(CNN) - Republican Sen. Dick Lugar of Indiana responded Friday to recent reports that show he doesn’t live in the state he’s been representing for more than 35 years.
The longtime senator told CNN he maintains a residence for “political purposes” in Indianapolis but doesn’t live at the physical address-staying in hotels around the state, instead.
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Lugar pointed to a loophole in Indiana law that protects his residency status while he lives and works in the Washington, D.C. area.
According to the state’s constitution, an absent individual does not lose residence as long as he or she is away “on the business of the State of Indiana or the United States.”
The longtime senator listed his voting address as 3200 Highwoods Court in Indianapolis but said his actual home is located in McLean, Virginia–a Washington suburb.
According to a recent report by The Daily Caller, a conservative news website, the woman who owns the house at the Indiana address said she knew that Lugar had built the home, but she was not aware he had been voting from that address.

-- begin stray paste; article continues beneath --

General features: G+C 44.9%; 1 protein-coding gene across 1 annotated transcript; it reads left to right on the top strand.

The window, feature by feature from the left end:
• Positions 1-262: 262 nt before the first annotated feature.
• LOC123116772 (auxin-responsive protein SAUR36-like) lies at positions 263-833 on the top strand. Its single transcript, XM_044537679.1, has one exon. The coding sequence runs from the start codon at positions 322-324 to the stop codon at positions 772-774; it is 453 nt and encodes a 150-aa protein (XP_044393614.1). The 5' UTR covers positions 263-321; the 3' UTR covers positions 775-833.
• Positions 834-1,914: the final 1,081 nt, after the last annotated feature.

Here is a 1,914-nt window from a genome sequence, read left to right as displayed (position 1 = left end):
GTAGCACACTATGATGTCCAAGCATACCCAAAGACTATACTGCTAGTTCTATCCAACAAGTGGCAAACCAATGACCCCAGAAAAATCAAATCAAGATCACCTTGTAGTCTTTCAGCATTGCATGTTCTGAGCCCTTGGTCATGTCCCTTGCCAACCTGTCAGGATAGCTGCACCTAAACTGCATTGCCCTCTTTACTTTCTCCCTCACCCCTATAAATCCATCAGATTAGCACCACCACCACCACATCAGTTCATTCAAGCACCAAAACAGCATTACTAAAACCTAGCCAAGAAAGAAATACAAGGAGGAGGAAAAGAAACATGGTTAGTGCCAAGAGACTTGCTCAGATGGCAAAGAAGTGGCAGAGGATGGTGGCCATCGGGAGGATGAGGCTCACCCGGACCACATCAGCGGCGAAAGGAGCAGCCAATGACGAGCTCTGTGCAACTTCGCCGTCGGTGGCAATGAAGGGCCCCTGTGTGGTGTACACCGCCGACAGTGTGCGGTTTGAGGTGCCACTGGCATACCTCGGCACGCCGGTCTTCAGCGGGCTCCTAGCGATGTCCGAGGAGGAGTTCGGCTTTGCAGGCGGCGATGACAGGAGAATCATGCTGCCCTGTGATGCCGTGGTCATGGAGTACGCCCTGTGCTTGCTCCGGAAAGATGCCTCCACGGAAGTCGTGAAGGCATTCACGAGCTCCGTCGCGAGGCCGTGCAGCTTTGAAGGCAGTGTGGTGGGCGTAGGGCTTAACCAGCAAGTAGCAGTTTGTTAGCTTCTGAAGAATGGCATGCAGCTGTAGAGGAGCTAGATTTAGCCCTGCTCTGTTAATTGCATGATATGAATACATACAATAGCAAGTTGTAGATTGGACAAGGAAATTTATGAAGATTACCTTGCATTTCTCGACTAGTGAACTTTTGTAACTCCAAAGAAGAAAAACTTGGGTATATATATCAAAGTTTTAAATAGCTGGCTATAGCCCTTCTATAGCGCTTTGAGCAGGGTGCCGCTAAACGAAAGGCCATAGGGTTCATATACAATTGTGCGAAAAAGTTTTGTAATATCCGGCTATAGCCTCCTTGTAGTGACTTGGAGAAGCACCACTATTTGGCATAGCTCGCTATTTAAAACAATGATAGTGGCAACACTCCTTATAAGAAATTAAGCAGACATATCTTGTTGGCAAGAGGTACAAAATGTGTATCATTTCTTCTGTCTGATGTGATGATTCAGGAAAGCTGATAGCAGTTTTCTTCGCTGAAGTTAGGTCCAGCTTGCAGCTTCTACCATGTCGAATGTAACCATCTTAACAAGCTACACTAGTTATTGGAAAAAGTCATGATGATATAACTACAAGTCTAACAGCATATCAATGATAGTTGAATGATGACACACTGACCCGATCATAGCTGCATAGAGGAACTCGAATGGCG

The Daily Caller wrote the story after an Indiana tea party supporter and investigator began looking into Lugar’s residency situation.
Responding to the article, Lugar deemed the report “unfair.”
"It's a, I think a very unfair attack…because this is purely the law, two attorneys general have ruled that, specifically so that there was never any ambiguity for the last 36 years," he said.
The senator served as mayor of Indianapolis from 1968-1975, according to his website. He was elected to the Senate in 1976.
Brad King, co-director of the Indiana Election Division, said as long as an individual establishes residency before he or she leaves the state for work, the law permits that person to remain a resident, no matter how long that person is gone.
As for voting standards, King said voters must list a residence when they first register to vote, but they’re not required to show proof of residence.
If they move, they’re directed to indicate a change of address but, again, not required to prove the change.
– CNN's Ashley Killough contributed to this report.